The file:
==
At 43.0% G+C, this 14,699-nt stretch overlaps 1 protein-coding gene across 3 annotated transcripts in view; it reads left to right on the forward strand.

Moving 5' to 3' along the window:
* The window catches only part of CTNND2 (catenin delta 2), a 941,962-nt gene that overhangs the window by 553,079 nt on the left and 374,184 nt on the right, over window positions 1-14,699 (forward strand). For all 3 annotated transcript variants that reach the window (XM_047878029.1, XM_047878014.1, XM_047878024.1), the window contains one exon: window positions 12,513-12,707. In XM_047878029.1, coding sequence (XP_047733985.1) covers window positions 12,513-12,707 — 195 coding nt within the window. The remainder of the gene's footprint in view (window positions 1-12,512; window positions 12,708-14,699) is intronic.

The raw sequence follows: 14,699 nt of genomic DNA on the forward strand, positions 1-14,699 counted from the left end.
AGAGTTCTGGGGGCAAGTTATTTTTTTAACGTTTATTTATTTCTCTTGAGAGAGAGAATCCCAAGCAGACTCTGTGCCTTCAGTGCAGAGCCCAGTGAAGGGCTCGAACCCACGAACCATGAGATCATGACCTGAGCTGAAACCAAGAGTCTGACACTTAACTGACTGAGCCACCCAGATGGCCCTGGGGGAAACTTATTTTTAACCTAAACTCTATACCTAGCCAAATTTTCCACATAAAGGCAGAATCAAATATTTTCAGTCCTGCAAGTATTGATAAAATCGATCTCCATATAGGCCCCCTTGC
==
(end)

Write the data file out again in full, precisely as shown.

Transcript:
At 43.0% G+C, this 14,699-nt stretch overlaps 1 protein-coding gene across 3 annotated transcripts in view; it reads left to right on the forward strand.

Moving 5' to 3' along the window:
* The window catches only part of CTNND2 (catenin delta 2), a 941,962-nt gene that overhangs the window by 553,079 nt on the left and 374,184 nt on the right, over window positions 1-14,699 (forward strand). For all 3 annotated transcript variants that reach the window (XM_047878029.1, XM_047878014.1, XM_047878024.1), the window contains one exon: window positions 12,513-12,707. In XM_047878029.1, coding sequence (XP_047733985.1) covers window positions 12,513-12,707 — 195 coding nt within the window. The remainder of the gene's footprint in view (window positions 1-12,512; window positions 12,708-14,699) is intronic.

The raw sequence follows: 14,699 nt of genomic DNA on the forward strand, positions 1-14,699 counted from the left end.
AGAGTTCTGGGGGCAAGTTATTTTTTTAACGTTTATTTATTTCTCTTGAGAGAGAGAATCCCAAGCAGACTCTGTGCCTTCAGTGCAGAGCCCAGTGAAGGGCTCGAACCCACGAACCATGAGATCATGACCTGAGCTGAAACCAAGAGTCTGACACTTAACTGACTGAGCCACCCAGATGGCCCTGGGGGAAACTTATTTTTAACCTAAACTCTATACCTAGCCAAATTTTCCACATAAAGGCAGAATCAAATATTTTCAGTCCTGCAAGTATTGATAAAATCGATCTCCATATAGGCCCCCTTGC